Internal Review of Council Actions — a missed opportunity to limit unnecessary public expenditure

9 December 2021

The next snapshot Alert in our series relating to the progressive implementation of the Local Government Reforms, is the amendments to the internal review of council actions under section 270 of Local Government Act 1999 (the Act).

Readers may recall these fell for consideration under Reform Area 4: Simpler Regulation, as part of the Reforming Local Government In South Australia Discussion Paper (the Paper) back in August 2019.

Whilst the Paper identified the inefficiencies in the internal review processes, the reforms that have been made are underwhelming, to say the least.

Internal Review of a Council Decision

It is well understood that there has been a substantial increase in the number of applications received by councils over the past five (5) years for an internal review of a council decision. In our view, this is, in large part, attributable to the Ombudsman’s Report, Right of Review: An Audit of Local Government Internal Review of Council Decision Procedures, as published in November 2016. The Report, which many of our readers will be familiar with, can be accessed here.

There has also been a noticeable ‘trend’ of the Ombudsman’s Office referring complainants back to the council that they complain about, to request an internal review of a council decision under section 270 of the Act (or, indeed, effectively ‘requiring’ a council to undertake the same) before the Ombudsman will consider the matter further. All of which has been predicated on the basis that the Ombudsman’s Office is the avenue ‘of last resort’.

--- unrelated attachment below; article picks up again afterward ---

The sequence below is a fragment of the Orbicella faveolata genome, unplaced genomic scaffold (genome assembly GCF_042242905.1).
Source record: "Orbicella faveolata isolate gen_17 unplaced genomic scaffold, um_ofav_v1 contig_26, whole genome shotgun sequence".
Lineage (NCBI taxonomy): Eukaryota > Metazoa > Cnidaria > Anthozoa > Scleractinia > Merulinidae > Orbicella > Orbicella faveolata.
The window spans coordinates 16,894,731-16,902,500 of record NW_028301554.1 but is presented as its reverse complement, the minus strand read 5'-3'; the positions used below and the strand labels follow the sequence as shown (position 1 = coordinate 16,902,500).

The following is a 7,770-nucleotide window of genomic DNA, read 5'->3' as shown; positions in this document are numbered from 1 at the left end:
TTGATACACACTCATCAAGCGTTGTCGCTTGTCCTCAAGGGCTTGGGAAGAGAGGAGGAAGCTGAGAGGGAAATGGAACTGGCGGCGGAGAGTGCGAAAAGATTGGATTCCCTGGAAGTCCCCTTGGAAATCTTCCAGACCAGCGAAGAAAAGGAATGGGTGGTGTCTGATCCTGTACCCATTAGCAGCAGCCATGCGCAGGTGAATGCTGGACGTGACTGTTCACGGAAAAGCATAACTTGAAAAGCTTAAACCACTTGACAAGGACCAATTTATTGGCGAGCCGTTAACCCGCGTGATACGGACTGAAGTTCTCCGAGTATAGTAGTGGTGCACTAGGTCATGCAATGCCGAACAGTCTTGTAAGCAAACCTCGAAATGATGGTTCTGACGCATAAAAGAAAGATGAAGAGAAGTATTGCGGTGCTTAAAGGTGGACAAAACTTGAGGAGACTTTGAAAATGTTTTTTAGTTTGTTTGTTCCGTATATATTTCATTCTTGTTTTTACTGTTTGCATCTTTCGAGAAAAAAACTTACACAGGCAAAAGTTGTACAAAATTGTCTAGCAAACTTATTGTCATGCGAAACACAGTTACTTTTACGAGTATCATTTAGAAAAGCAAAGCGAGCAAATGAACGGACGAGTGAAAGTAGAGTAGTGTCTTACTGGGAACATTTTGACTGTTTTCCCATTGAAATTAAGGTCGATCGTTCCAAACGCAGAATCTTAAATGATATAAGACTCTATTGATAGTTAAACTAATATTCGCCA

While there is, of course, the requirement to undertake a review in circumstances where there is a genuine complaint or grievance, the Paper had recognised the substantial cost and resourcing impost for councils, as well as the fact that the current system was (but still remains) open to exploitation by those who refuse to accept a reasonable decision. However, having identified these matters of concern, the reform proposals do not really address the issues.

The Reform Amendments

The inclusion of section 270(2a) in the Act, prescribes a six (6) month statutory timeframe for a request for a review of a decision, being six months from the date of the relevant decision. However, it, expectedly, also provides for a council to extend this on a case-by-case basis. This ‘extension of time’ provision will serve only to present further avenues of challenge to a council decision which is not favourable to the applicant.

Genuine reform in this area ought to have included the six (6) month statutory timeframe, following the expiration of which, the applicant would be required to apply for an authorisation for an extension of time. The South Australian Civil and Administrative Tribunal is a body that is well placed as the appropriate jurisdiction to hear and determine such applications. Without this, a council should not have had any obligation to entertain an application for review.

The reforms also provide that an application for review must be accompanied by a ‘prescribed fee’. The amount of $20 has been prescribed with effect from 10 November 2021, by way of Gazette Notice published on 16 September 2021. This is hardly a fee to deter vexatious complainants.  The reality is that such a low financial impost will not achieve the policy objective.